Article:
Further, western cultural idealization of a thin frame is an added complication for college students today, and while faced with these often unattainable ideals, college students are also in an environment where regular well-balanced meals are rare, binge-eating and drinking is normalized, and diet mentality is rampant. This creates a risky environment for a cycle of binge eating, weight gain, dieting, body image disturbance, and disordered eating cycles. As many as 36 – 50% of adolescent girls diet and, of these, NEDA reports that 35% of “normal” dieters progress to unhealthy dieting, and of those, 20-25% develop partial or full syndrome eating disorders.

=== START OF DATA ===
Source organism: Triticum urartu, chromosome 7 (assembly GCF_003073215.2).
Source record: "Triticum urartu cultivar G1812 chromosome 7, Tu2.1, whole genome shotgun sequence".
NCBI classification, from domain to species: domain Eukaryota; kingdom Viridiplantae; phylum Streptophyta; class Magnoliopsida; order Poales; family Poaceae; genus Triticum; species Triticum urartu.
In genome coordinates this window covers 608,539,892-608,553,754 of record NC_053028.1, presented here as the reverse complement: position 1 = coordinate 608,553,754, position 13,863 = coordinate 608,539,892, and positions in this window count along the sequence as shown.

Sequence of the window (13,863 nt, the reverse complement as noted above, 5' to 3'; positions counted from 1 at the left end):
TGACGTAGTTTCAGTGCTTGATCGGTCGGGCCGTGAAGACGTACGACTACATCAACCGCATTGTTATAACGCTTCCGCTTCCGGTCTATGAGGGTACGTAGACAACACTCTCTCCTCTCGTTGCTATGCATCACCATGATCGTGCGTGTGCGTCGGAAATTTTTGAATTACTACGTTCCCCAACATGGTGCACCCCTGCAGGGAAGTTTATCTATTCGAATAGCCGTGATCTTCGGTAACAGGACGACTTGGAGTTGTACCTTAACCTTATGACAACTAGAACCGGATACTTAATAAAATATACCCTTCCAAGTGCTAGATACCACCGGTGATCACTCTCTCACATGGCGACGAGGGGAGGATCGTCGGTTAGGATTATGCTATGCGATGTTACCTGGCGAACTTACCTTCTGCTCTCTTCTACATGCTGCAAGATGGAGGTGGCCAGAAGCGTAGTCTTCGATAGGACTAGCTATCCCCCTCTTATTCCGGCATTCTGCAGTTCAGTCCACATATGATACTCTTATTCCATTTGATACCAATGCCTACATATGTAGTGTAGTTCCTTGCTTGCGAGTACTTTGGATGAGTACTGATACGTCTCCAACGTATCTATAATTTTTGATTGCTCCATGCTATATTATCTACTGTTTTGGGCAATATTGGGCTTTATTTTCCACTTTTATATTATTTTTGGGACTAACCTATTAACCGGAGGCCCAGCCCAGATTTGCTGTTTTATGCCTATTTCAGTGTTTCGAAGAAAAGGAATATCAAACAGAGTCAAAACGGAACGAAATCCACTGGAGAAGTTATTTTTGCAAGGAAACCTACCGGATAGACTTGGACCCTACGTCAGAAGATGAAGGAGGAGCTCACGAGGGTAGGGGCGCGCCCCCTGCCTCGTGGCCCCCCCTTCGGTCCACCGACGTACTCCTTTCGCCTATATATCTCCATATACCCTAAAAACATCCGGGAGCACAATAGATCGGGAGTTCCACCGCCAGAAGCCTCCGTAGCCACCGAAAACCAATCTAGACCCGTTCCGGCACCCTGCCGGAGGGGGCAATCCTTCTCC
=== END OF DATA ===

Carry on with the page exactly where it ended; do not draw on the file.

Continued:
Meanwhile, the landscape of college mental health has shifted considerably in the past two decades. While enrollment has exponentially increased, so has the demand for support services such as counseling, but for most universities, the demand far exceeds the available resources. For example, between 2011 and 2015, Virginia Commonwealth University’s counseling center experienced a 45% increase in the number of students seeking counseling services. The impact of this increase is significant, and while accessing college mental health is a priority, it also means that the availability of ongoing services for students is scarce. According to the Center for Collegite Mental Health (CCMH), most college counseling centers are beginning to move to a triage model of mental health and focusing their efforts on crisis intervention, brief counseling, and referral to community providers. Also according to CCMH, the average number of appointments attended by students in a college counseling center is 4.55.